Sacroiliac Joint (SI Joint) Fusion

Sacroiliac Joint (SI Joint) Fusion Treatment by Dr. Vivek Loomba


Sacroiliac Joint is a tissue that is located in the pelvis. It connects your ilium to the sacrum. It is a section of our body part that helps in managing strain reaching the spine. 

What is Sacroiliac Joint (SI Joint) pain?

A sacroiliac joint pain can be triggered due to an injury or degeneration of joints. It can cause pain in the lower back, hip, pelvis, groin, and buttocks. It also arises pain, numbness, and weakness in the leg and foot. SI joint pain impacts your ability to sit for a longer period of time. It triggers transitional movements of your body from walking, standing, sitting, and sleeping. Women who are facing some health issues related to back pain or pregnancy are more prone to Sacroiliac Joint pain.


A number of different symptoms can be associated with  Sacroiliac Joint dysfunctionalities. The pain may get worse with intense physical activities such as walking or stair climbing. 

  • Lower back pain
  • Hip, Thigh, and Groin Pain
  • Leg instability
  • Sleep patterns disturbance
  • Pain radiation in legs
  • Pain resulting from sitting to standing
  • Disturbing sleep patterns
  • Pelvis and buttock pain
  • Pain, numbness, and weakness in lower extremities


Sacroiliac joint pain is a condition that can be caused by a variety of medical and health conditions. Here are some of the most common causes –

Osteoarthritis – This degenerative joint disease can cause the cartilage between the sacroiliac joints to break down, leading to pain and stiffness.

Ankylosing spondylitis – This causes inflammatory arthritis of joints of the spine.

Psoriatic arthritis – The condition causes inflammation and swelling in the joints and also psoriasis (rash with itchy and scaly patches).

Spondylolisthesis -This condition occurs when one of the vertebrae in the lower back slips out of place and puts pressure on the sacroiliac joint. This can cause inflammation and pain.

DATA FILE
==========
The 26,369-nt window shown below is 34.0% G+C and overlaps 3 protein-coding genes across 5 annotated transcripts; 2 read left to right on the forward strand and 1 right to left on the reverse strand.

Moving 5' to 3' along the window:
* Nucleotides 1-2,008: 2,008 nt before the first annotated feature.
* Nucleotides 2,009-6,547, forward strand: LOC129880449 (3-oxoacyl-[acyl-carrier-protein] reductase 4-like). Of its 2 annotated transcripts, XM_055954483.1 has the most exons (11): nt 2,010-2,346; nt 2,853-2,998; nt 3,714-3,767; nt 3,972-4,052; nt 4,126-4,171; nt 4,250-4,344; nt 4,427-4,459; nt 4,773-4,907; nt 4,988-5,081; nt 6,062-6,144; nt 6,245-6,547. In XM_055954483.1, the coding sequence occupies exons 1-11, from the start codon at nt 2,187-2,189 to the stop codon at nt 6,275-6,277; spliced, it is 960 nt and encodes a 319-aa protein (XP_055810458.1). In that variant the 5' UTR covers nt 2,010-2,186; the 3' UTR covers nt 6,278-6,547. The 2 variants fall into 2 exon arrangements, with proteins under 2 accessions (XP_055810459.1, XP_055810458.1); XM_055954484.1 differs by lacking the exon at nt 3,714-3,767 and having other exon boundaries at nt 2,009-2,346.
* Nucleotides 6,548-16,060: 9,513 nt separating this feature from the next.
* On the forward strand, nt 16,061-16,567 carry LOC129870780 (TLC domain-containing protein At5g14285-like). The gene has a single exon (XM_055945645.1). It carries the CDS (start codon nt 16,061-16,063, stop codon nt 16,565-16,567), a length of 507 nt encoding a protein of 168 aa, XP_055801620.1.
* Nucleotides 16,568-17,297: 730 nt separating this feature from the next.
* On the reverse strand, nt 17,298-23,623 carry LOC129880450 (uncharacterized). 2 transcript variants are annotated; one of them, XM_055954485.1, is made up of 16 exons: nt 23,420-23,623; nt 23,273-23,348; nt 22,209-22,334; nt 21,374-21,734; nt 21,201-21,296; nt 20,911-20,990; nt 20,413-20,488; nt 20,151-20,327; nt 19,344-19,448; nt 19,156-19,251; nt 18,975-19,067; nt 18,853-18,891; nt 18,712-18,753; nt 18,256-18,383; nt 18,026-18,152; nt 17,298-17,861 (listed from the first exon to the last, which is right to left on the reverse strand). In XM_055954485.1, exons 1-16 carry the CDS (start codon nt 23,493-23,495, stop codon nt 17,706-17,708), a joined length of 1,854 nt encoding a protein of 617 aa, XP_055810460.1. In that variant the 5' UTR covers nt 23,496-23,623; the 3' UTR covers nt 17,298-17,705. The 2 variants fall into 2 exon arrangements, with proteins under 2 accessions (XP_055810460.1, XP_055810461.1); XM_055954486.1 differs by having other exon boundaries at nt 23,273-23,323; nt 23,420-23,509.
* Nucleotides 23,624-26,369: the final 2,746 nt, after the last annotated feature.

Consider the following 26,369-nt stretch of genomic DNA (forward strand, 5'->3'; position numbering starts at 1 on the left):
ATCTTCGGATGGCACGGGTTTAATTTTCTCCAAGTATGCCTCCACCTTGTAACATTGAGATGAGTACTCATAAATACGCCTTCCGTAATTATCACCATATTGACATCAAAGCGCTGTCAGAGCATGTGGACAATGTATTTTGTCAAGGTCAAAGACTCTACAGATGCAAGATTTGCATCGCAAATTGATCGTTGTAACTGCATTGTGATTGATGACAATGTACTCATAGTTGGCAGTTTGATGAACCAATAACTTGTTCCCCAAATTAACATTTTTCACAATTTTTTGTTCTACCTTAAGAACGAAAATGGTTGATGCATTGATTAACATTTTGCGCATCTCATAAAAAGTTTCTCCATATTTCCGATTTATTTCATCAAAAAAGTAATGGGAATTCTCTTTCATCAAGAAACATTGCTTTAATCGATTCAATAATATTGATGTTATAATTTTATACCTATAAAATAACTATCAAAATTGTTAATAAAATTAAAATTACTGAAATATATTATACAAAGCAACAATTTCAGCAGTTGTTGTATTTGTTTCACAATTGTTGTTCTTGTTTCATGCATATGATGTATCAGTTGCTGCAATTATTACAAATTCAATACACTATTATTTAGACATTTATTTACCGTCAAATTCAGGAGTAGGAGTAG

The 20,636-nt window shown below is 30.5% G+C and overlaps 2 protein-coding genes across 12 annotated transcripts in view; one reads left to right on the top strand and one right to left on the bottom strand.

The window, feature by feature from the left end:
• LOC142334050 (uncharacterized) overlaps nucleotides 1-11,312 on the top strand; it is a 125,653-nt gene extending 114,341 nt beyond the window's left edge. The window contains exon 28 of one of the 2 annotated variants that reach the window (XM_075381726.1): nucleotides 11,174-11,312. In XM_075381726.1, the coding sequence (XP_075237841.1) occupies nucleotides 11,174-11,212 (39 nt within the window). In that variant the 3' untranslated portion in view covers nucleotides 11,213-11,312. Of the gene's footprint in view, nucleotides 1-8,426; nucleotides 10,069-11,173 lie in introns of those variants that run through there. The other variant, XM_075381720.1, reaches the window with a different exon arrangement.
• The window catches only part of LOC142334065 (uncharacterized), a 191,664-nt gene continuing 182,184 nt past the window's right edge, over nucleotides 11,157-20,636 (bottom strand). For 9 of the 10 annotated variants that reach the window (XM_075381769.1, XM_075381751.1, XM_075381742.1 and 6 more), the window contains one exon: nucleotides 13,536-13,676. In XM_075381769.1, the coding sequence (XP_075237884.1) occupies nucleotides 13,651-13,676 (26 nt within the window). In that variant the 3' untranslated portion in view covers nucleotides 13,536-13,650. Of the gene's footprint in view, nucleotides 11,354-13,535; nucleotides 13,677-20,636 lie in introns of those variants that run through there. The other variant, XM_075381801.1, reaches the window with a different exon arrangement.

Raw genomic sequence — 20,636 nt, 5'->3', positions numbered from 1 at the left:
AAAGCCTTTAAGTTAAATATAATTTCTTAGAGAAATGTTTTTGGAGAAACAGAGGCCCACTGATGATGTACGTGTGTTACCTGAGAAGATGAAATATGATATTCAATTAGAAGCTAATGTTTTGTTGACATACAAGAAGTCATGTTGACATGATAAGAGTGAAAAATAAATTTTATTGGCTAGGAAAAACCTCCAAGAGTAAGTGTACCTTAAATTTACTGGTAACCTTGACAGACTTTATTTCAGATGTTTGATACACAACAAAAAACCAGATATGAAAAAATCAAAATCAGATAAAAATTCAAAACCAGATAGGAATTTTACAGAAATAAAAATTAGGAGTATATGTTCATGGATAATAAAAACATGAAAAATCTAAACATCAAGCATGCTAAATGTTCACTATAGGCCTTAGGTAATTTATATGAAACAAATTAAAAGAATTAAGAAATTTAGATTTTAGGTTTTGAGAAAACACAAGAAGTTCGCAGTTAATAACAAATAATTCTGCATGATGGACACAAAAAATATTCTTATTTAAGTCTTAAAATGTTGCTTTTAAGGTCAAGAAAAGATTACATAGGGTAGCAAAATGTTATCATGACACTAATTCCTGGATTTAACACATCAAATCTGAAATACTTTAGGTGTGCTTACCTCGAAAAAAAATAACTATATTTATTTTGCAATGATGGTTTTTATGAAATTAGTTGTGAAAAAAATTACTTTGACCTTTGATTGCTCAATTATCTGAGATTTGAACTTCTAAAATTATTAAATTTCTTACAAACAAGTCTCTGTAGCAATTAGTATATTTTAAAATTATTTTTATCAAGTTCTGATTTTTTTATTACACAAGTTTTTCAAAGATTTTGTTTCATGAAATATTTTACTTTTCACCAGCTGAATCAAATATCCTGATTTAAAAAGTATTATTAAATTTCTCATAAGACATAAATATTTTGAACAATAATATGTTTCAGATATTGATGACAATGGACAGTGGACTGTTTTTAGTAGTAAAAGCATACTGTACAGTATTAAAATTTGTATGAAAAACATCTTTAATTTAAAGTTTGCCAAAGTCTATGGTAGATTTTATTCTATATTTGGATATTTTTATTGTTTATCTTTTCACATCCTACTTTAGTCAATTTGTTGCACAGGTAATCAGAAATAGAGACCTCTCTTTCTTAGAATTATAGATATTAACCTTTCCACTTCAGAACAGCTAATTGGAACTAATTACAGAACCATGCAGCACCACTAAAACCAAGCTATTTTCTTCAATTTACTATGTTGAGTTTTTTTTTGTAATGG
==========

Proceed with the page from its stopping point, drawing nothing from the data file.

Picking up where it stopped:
Degenerative disc disease – This condition occurs when the discs between the vertebrae start to break down. This can put pressure on the sacroiliac joints and lead to pain.

Trauma – A fall or other type of accident can cause the sacroiliac joints to become dislocated or fractured. This can lead to inflammation and pain.

Pregnancy – Pregnancy hormones can cause pelvic muscles to relax causing sacroiliac joint pain. Also, the overweight during pregnancy can cause strain to the sacroiliac joint leading to distress.

Pyogenic sacroiliitis – It is caused by the bacteria Staphylococcus aureus. 


There are a few different ways that doctors can diagnose sacroiliac joint dysfunction. 

Physical examination – In this examination, your doctor will feel for any areas of tenderness or pain in your lower back and buttocks. During the examination, your doctor may ask you to do some simple movements, such as bending forward or standing up from a lying position, to see if this aggravates your symptoms.

Imaging tests – If your doctor suspects that you have sacroiliac joint dysfunction, they may order some imaging tests such as an X-ray, MRI, or CT scan. These tests can help to confirm the diagnosis and rule out other possible causes of your pain.

Blood work – It looks for inflammation signs in joints

Steroid Injection – An injection of steroid into the sacroiliac joint is used for both diagnostics and pain relief. It is used as guidance using X-rays for needle placement in the target location.


The sacroiliac joint is a strong, weight-bearing synovial joint between the sacrum and the iliac (hip) bones. It is a common source of low back pain and can be a difficult condition to diagnose and treat.

There are several treatments for sacroiliac joint dysfunction, including:

  • Physical therapy – This can help to improve the range of motion and reduce pain.
  • Exercise – A specific exercise program may be recommended to help stretch and strengthen the muscles around the SI joint.
  • Joint injections – Steroid injections or other types of injections into the SI joint can help to relieve pain.
  • Surgery – In some cases, surgery may be necessary to fuse the SI joint or correct other problems with the joint.

Alternatives to Sacroiliac Joint Fusion Surgery

There are a few alternatives to sacroiliac joint fusion surgery that may be effective in treating the underlying causes of sacroiliac joint dysfunction. These include:

  • Steroid Injections – Steroid injections or other types of injections into the sacroiliac joints can help to reduce inflammation and pain.
  • Bracing: – Wearing a supportive brace can help to stabilize the sacroiliac joints and take pressure off of painful areas.
  • Medications: Pain relievers, anti-inflammatory medications, and muscle relaxants can all be helpful in managing sacroiliac joint pain.


Sacroiliac joint dysfunction and fusion are painful conditions that can be difficult to manage. Fortunately, there are many treatment options to prevent it from occurring in the first place, or at least reduce its severity if it does happens to occur. However, it is necessary to understand the causes of sacroiliac joint dysfunction and fusion if you’re facing the above symptoms so that we can work towards improving your overall health and well-being by taking steps to alleviate any possible sources of this debilitating and wearing condition.